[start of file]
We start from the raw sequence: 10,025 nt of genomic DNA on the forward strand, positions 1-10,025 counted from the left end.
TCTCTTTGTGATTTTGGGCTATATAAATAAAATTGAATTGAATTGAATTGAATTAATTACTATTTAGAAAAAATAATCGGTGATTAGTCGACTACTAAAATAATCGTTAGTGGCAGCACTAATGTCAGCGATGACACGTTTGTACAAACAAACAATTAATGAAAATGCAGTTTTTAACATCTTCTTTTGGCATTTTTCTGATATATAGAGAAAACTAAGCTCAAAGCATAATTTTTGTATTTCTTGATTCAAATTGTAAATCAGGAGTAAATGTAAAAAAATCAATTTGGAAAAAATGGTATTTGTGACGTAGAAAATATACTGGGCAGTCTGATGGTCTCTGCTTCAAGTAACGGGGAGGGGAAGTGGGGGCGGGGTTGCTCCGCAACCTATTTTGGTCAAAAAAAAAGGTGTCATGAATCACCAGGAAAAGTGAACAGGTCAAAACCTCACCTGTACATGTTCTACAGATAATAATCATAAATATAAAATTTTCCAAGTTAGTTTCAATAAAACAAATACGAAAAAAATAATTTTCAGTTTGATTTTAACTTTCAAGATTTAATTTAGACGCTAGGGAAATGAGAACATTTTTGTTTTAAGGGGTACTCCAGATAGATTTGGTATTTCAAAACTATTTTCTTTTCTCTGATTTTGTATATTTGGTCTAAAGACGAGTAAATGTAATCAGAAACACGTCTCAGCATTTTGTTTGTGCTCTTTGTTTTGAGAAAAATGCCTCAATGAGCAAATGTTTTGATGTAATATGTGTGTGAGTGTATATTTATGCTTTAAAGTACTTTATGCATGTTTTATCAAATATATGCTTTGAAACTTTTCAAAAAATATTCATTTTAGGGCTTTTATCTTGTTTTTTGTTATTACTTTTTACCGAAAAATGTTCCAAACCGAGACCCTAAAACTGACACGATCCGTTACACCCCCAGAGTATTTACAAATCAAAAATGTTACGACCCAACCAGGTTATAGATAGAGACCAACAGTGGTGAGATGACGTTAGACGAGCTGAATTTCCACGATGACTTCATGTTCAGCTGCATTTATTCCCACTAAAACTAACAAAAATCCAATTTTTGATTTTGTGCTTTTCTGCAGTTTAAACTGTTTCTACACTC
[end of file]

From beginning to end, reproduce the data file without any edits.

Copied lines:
We start from the raw sequence: 10,025 nt of genomic DNA on the forward strand, positions 1-10,025 counted from the left end.
TCTCTTTGTGATTTTGGGCTATATAAATAAAATTGAATTGAATTGAATTGAATTAATTACTATTTAGAAAAAATAATCGGTGATTAGTCGACTACTAAAATAATCGTTAGTGGCAGCACTAATGTCAGCGATGACACGTTTGTACAAACAAACAATTAATGAAAATGCAGTTTTTAACATCTTCTTTTGGCATTTTTCTGATATATAGAGAAAACTAAGCTCAAAGCATAATTTTTGTATTTCTTGATTCAAATTGTAAATCAGGAGTAAATGTAAAAAAATCAATTTGGAAAAAATGGTATTTGTGACGTAGAAAATATACTGGGCAGTCTGATGGTCTCTGCTTCAAGTAACGGGGAGGGGAAGTGGGGGCGGGGTTGCTCCGCAACCTATTTTGGTCAAAAAAAAAGGTGTCATGAATCACCAGGAAAAGTGAACAGGTCAAAACCTCACCTGTACATGTTCTACAGATAATAATCATAAATATAAAATTTTCCAAGTTAGTTTCAATAAAACAAATACGAAAAAAATAATTTTCAGTTTGATTTTAACTTTCAAGATTTAATTTAGACGCTAGGGAAATGAGAACATTTTTGTTTTAAGGGGTACTCCAGATAGATTTGGTATTTCAAAACTATTTTCTTTTCTCTGATTTTGTATATTTGGTCTAAAGACGAGTAAATGTAATCAGAAACACGTCTCAGCATTTTGTTTGTGCTCTTTGTTTTGAGAAAAATGCCTCAATGAGCAAATGTTTTGATGTAATATGTGTGTGAGTGTATATTTATGCTTTAAAGTACTTTATGCATGTTTTATCAAATATATGCTTTGAAACTTTTCAAAAAATATTCATTTTAGGGCTTTTATCTTGTTTTTTGTTATTACTTTTTACCGAAAAATGTTCCAAACCGAGACCCTAAAACTGACACGATCCGTTACACCCCCAGAGTATTTACAAATCAAAAATGTTACGACCCAACCAGGTTATAGATAGAGACCAACAGTGGTGAGATGACGTTAGACGAGCTGAATTTCCACGATGACTTCATGTTCAGCTGCATTTATTCCCACTAAAACTAACAAAAATCCAATTTTTGATTTTGTGCTTTTCTGCAGTTTAAACTGTTTCTACACTC